Now the farmers are triumphant and have a celebratory feast.  But while it is going on the cattlemen set fire to the fields and homesteads of the farmers and destroy the whole valley.  Jane’s father is murdered by the cattlemen and she blames Harden for the deeds she attributes to his friend Bean.

Harden forces Bean to admit that he was responsible for the fire and Harden leaves town to get a warrant for the arrest of Bean for murder and arson.  Coincidentally Lily Langtry is in the area for a concert and Judge Bean buys up all the tickets so that he can enjoy a private audience with Miss Langtry.  And the performance becomes the site of a shootout between Harden and Bean.  Eventually Harden fatally wounds Bean but before Bean dies Harden carries him backstage so Bean can see Langtry before he dies.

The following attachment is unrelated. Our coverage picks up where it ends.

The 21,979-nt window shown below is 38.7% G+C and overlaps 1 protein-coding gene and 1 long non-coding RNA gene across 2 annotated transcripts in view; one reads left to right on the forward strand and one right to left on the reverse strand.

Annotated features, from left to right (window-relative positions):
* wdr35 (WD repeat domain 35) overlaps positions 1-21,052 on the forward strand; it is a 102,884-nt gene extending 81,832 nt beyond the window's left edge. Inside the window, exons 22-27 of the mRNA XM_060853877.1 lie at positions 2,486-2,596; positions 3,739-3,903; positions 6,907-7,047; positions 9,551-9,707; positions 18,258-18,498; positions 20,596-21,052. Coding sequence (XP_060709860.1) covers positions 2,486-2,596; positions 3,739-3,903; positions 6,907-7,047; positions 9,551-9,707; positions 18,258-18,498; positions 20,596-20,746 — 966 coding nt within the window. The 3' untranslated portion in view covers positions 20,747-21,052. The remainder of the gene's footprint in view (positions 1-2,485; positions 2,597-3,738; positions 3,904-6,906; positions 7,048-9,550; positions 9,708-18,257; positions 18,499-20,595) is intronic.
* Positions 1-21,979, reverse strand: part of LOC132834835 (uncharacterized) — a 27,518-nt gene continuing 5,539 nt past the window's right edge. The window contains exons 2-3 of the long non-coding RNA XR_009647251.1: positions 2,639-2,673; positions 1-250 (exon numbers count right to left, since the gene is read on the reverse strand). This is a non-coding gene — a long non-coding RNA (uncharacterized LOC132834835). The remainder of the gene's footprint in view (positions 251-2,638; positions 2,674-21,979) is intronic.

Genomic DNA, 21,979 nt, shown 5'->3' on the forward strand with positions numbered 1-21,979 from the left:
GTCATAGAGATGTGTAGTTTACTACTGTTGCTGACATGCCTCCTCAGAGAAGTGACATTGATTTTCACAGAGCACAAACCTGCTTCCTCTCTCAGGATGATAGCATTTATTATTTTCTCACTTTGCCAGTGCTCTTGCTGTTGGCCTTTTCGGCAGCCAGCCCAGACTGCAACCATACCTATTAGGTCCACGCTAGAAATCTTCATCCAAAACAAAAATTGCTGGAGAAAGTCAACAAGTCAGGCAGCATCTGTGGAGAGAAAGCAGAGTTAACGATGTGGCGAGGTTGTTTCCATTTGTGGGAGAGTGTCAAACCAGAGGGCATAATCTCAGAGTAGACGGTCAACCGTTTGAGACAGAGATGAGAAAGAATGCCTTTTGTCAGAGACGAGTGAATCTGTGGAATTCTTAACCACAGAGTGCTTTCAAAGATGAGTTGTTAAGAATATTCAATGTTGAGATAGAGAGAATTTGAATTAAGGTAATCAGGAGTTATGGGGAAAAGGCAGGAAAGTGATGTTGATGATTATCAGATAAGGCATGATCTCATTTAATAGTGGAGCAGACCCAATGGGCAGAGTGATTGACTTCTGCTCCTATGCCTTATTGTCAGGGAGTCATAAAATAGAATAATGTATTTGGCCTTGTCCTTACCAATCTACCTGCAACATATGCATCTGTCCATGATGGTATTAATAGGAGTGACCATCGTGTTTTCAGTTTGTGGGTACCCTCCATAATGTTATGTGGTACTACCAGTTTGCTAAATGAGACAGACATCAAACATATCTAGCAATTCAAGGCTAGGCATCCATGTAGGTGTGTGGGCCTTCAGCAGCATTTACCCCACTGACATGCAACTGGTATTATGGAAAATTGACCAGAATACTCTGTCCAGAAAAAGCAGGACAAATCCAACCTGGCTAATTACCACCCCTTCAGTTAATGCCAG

In the final scene Harden and Jane are a married couple on a rebuilt farm celebrating the return of the other settlers that had been driven out by Bean.

By the description, you can tell this is a very strange western.  The way I can describe it is a comedy for the first half of the movie that switches over into a more conventional melodrama.  From my point of view the comedic portions of the movie are the better parts.  Cooper and Brennan have a weird funny chemistry that makes the movie interesting and enjoyable.  The later romance and drama are okay but clash with the comedic elements.  I’ll recommend the movie based on the scenes with Cooper and Brennan even though as whole the movie is sort of a mess.

Rio Bravo (1959) – A Movie Review